Tips for Searching for PowerShell History

Posted on September 3, 2015 by Jeff Hicks in PowerShell with 0 Comments

In “Fishing for PowerShell: Leveraging Get-Command and Show-Command,” I offered some advice on a few PowerShell tools to help you find what you need. Naturally, PowerShell’s help system should be number one on your list, and I’m going to assume you already know how to use it. In this article, I want to focus on some commands you might not be aware of. Let’s look at command history.

Using Command Buffer to Find Command History

You can use the command buffer to grab a list of commands that you’ve previously used. This buffer only applies to the PowerShell console, not the ISE. You can access this buffer by pressing the F7 key.

Displaying Command Buffer with F7. (Image Credit: Jeff Hicks)

Displaying Command Buffer with F7. (Image Credit: Jeff Hicks)

You can scroll to find a command that’s been previously executed. If you hit Enter, PowerShell will run it. If you use the right arrow key, Windows will insert the command at the prompt where you can revise it if necessary. You can also type the first character of a command, and Windows will jump to the first previous command that starts with that character. If you know the item number, you can access it directly with F9.

Selecting a specific command with F9. (Image Credit: Jeff Hicks)

Selecting a specific command with F9. (Image Credit: Jeff Hicks)

Pressing Enter will insert the command at the prompt. If you don’t get any results or if you want to configure the settings, right-click on the system context menu and select Properties.

Configuring console properties. (Image Credit: Jeff Hicks)

Configuring console properties. (Image Credit: Jeff Hicks)

On the Options tab, you can configure Command History.

Configuring console options. (Image Credit: Jeff Hicks)

Configuring console options. (Image Credit: Jeff Hicks)

I’ve already changed the properties to increase the buffer size to 250, where the maximum value is 999. I’ve elected to use the Discard Old Duplicates setting so that any duplicate commands that I ran earlier are discarded. This ensures that the command buffer only contains unique commands. You should only have to configure the console window once.

Another interesting way to use the command buffer is with the F2 key. Let’s say I just executed this command.

Now I want to re-run it with some modifications. I could press the up arrow key, use F3, or select using F7. I can also press F2.

Selecting a partial command with F2. (Image Credit: Jeff Hicks)

Selecting a partial command with F2. (Image Credit: Jeff Hicks)

I enter in the | character and Windows inserts the previous command up to that character.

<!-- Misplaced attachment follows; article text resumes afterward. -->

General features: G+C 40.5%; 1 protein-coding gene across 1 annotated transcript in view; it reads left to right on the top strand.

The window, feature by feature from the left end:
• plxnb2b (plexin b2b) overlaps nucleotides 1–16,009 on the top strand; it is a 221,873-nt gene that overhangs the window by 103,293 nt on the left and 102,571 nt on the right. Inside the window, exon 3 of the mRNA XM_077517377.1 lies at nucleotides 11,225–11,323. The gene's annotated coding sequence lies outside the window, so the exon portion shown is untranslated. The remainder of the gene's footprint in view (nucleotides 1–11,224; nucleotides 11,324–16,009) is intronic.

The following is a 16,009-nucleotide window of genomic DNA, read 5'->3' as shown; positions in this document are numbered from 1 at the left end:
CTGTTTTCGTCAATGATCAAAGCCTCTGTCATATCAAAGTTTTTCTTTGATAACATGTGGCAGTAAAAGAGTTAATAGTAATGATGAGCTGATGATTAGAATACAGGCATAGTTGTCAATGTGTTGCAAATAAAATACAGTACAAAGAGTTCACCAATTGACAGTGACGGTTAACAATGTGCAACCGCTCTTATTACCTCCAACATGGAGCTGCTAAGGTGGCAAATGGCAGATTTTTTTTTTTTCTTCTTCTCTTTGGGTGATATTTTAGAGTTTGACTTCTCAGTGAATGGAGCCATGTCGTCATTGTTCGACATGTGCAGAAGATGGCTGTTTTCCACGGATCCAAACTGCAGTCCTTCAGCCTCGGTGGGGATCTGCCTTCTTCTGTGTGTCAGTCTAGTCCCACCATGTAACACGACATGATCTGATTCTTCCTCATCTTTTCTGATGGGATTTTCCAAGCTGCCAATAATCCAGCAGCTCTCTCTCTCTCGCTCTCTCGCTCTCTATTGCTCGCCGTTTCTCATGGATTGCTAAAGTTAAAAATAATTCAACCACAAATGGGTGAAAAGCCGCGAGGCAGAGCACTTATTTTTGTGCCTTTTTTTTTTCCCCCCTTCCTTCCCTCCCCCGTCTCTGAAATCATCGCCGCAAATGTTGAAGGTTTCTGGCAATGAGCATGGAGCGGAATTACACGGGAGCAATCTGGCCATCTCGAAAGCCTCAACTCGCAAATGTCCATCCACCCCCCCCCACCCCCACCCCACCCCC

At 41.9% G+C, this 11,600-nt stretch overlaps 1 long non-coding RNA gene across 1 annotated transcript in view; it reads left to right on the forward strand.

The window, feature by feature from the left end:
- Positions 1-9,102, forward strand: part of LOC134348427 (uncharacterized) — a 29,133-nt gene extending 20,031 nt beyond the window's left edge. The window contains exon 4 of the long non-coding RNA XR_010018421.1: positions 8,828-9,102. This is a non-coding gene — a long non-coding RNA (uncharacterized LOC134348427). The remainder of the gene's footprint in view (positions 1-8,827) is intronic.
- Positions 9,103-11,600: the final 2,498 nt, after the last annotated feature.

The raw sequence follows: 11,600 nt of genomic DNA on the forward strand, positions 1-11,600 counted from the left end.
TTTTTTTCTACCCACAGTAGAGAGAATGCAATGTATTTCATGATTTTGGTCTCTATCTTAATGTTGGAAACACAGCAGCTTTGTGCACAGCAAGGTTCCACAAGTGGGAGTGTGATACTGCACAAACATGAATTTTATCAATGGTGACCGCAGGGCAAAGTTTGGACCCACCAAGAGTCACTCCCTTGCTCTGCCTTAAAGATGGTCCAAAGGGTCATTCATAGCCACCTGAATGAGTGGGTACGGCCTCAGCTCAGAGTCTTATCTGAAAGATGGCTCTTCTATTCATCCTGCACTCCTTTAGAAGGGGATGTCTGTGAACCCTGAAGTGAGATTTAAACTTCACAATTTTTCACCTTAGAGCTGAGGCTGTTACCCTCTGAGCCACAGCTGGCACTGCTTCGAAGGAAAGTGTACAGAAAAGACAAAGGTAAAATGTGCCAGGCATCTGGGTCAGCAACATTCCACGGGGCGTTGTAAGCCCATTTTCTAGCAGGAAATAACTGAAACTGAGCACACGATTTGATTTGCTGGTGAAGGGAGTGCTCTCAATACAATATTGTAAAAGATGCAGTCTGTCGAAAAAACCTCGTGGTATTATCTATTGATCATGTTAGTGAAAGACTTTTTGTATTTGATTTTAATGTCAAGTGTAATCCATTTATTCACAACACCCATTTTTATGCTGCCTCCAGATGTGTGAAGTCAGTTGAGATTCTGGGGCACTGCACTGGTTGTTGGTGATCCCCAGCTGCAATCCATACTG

Inserting a partial command. (Image Credit: Jeff Hicks)

Inserting a partial command. (Image Credit: Jeff Hicks)

All of these commands are using the command buffer that’s part of the CMD.EXE window. Don’t confuse them with PowerShell history.

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Using PowerShell’s Get-History cmdlet

PowerShell also maintains a separate command history that works in both the console and the ISE. You can access this history with the Get-History cmdlet, which has an alias of h.

Accessing PowerShell's Command History. (Image Credit: Jeff Hicks)

Accessing PowerShell’s Command History. (Image Credit: Jeff Hicks)

The number of items is controlled by the $MaximumHistoryCount variable. Although the defaults have gone up over the years, you can set your own value, most often in a PowerShell profile script.

When you find a command you want to re-run use the Invoke-History cmdlet or its alias r. To run command history item 35, I can simply type:

You can also search history from the command prompt. Type the # character, immediately followed by whatever text you want, and then press tab:

PowerShell will search history for all commands that contain that word. Use the tab key to cycle through them until you find the command you want.

One feature missing from the cmdlet is the ability to filter out duplicates. One way is to run the command like this:

Getting unique history. (Image Credit: Jeff Hicks)

Getting unique history. (Image Credit: Jeff Hicks)

You can see that IDs 3, 4, 8, 9, and 10 have been eliminated. If you like this, it’s trivial to create a simple function.

Or if you’d like something a bit more full featured, here’s a proxy version of Get-History that I created to not only allow you to get unique history items, but also to filter using simple or regular expression patterns.

With this tool, I can do things like this:

Using a proxy version of Get-History. (Image Credit: Jeff Hicks)

Using a proxy version of Get-History. (Image Credit: Jeff Hicks)

Finally, I’ve never had the need, but you can clear your history with the Clear-History cmdlet. You’ll get new history the next time you start a PowerShell session. I recommend taking a minute or two to read about the Clear-History cmdlet.

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I’m hoping that having a few tools to help you find what you need will make your PowerShell work much more enjoyable and productive.

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